In United States v. Timmins, 464 F.2d 385 (9th Cir. 1972), a registrant seeking classification as a conscientious objector prior to receiving the notice to report for induction was prejudiced by the board's failure to correct his misunderstanding about Form 150. A registrant who seeks to bring himself under the Timmins rule, however, must inquire about conscientious-objector status before he is ordered to report.
Finally, Kelly complains that his induction was postponed from May 19, 1970, to September 22, 1970, a total of 126 days. The Selective Service regulations authorize postponements under appropriate circumstances, but such postponements must not exceed 120 days. 32 C.F.R. Sec. 1632.2.
We cannot accept the government's view that because the local board phrased the order to report on September 22 in the form of a "continuing duty letter" no Section 1632.2 postponement took place. The gravamen of Kelly's complaint is that the board did not follow the postponement procedure of Section 1632.2, the only mode of postponement countenanced in the regulations, even though, as in United States v. Johnson, 457 F.2d 942, 943 (9th Cir. 1972) (per curiam), "the effect of the board's action was to postpone." We recognize that a registrant is under a "continuing duty" to report for induction, 32 C.F.R. Sec. 1632.14, but the import of our previous cases is that to delay an induction for more than 120 days a board must cancel the outstanding order and issue a new one, thereby temporarily freeing the registrant of the procedural handicaps in the postinduction notice period. United States v. Johnson, supra; United States v. Stevens, 438 F.2d 628, 629 (9th Cir. 1971). But see United States v. Brunner, 457 F.2d 1301 (9th Cir. 1972); United States v. Ritchey, 423 F.2d 685, 686 (9th Cir. 1970).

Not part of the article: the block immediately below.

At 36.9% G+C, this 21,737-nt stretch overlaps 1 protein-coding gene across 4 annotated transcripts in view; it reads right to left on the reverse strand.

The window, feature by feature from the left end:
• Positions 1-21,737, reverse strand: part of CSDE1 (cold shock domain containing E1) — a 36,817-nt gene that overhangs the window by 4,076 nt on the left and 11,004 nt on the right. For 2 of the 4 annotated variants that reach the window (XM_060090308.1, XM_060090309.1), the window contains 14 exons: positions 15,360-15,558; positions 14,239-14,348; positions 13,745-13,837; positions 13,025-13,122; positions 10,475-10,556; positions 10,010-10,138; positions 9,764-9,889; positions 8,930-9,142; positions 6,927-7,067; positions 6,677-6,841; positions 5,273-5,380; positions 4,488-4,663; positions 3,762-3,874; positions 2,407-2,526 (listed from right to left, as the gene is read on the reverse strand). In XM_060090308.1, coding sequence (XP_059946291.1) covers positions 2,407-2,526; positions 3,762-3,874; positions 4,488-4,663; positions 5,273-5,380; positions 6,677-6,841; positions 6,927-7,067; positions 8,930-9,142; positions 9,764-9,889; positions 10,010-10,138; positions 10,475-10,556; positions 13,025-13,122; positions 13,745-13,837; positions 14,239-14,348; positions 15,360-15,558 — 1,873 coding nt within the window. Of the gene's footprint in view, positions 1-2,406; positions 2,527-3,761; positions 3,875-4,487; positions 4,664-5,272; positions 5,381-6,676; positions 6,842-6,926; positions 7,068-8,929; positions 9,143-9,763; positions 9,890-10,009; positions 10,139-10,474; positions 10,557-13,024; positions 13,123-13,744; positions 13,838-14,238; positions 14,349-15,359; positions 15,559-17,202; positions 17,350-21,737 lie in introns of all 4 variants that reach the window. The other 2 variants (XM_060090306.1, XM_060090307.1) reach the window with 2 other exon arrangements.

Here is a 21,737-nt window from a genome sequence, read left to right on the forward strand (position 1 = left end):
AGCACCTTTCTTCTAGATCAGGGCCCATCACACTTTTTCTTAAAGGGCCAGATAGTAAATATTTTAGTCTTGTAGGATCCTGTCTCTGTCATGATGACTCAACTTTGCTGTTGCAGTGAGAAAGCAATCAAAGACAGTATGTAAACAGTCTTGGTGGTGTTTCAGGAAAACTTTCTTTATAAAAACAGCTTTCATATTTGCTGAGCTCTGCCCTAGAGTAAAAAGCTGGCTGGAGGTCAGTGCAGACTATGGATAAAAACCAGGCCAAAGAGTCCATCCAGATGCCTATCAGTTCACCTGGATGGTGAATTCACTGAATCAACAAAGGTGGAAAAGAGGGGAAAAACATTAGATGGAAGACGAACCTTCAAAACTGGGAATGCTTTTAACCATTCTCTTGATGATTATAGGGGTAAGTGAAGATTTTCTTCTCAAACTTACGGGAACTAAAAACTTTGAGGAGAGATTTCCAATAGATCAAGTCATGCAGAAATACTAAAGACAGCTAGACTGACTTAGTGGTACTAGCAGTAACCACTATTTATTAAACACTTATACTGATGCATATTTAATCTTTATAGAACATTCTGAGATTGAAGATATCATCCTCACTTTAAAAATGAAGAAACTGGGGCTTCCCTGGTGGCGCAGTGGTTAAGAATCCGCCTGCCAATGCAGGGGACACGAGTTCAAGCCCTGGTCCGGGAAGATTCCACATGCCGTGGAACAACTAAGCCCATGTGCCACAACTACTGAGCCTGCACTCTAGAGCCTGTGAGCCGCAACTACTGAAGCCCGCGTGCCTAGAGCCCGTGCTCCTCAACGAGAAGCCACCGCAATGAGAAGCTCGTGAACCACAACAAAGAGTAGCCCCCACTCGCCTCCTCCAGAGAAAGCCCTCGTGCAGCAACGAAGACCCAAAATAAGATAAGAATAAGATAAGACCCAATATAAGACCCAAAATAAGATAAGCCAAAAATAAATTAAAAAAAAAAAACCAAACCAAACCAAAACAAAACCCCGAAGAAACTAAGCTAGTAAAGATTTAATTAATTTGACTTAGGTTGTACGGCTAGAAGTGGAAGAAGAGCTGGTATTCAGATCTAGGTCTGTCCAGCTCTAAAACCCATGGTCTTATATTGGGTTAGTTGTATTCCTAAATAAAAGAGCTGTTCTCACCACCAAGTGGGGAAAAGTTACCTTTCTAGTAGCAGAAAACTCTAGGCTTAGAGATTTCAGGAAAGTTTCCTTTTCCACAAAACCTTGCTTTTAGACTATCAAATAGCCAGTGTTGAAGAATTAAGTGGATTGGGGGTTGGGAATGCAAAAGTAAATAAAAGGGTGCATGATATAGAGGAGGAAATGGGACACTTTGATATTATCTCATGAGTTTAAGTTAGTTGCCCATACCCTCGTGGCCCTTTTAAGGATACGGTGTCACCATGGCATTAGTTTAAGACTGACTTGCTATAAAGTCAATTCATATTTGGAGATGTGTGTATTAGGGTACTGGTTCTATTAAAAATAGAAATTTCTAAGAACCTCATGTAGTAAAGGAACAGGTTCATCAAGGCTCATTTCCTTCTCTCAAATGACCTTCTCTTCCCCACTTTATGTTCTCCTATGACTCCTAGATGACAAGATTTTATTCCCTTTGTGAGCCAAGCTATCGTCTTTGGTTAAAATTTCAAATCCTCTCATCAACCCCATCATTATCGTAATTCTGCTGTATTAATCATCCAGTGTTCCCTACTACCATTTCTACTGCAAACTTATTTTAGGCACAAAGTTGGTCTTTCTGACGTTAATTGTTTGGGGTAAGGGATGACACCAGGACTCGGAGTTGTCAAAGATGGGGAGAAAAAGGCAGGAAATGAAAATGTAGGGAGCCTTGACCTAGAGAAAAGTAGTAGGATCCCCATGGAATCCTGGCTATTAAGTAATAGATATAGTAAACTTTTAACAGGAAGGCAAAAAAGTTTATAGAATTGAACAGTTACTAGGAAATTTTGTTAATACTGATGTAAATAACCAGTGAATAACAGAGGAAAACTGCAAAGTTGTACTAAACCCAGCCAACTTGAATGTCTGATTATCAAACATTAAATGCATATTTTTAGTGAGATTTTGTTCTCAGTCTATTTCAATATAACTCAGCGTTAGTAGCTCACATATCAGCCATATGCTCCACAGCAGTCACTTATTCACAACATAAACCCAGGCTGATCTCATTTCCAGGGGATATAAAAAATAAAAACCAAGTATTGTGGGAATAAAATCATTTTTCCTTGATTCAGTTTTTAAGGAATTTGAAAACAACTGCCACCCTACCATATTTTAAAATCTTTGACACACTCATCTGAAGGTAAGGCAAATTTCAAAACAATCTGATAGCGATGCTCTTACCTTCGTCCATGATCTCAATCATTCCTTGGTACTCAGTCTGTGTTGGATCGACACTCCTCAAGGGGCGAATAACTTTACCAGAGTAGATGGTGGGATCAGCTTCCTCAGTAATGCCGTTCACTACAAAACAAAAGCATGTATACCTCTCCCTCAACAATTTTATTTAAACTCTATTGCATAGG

Nor do we agree with the government that as one who did not appear for induction Kelly cannot avail himself of this defense. We do not believe that United States v. White, 447 F.2d 1124 (9th Cir. 1971), cert. denied, 404 U.S. 1049, 92 S.Ct. 714, 30 L.Ed.2d 740 (1972), and the per curiam adherence to it in United States v. Brunner, supra, stand for the dogmatic proposition that excessive delay cancels an induction order only if the registrant presents himself at the Armed Forces Entrance and Examining Station. The policies underlying our interpretation of Section 1632.2-our concern with the uncertainty engendered by delays in the postinduction notice period and the procedural implications of being held "in limbo" during that period (see United States v. Stevens, 438 F.2d at 629)-surely have nothing to do with the physical presence of the registrant at the induction center. Rather, we think the decision in White is grounded in the fact that the postponements there resulted from requests for delay made by the registrants and granted for their convenience. See also United States v. Foster, 439 F.2d 29, 31, (9th Cir. 1971).
As in White and Foster, because we conclude that the excessive delay was induced by the registrant himself, we find no merit in his reliance upon the passage of time. While, in this case, some of the 126 days may have elapsed "by reason of administrative inertia," United States v. Munsen, 443 F.2d 1229, 1231 (9th Cir. 1971), it is obvious that many more than six days of the delay were directly attributable to Kelly's request for a conscientious-objector form, his correspondence concerning the form, and his interview before the board. This delay "resulting from the actions of the registrant himself and accruing to his benefit [does] not invalidate an otherwise proper order even though induction may be postponed more than 120 days * * *." United States v. Munsen, 443 F.2d at 1231.
The Honorable William B. Enright, United States District Judge for the Southern District of California, sitting by designation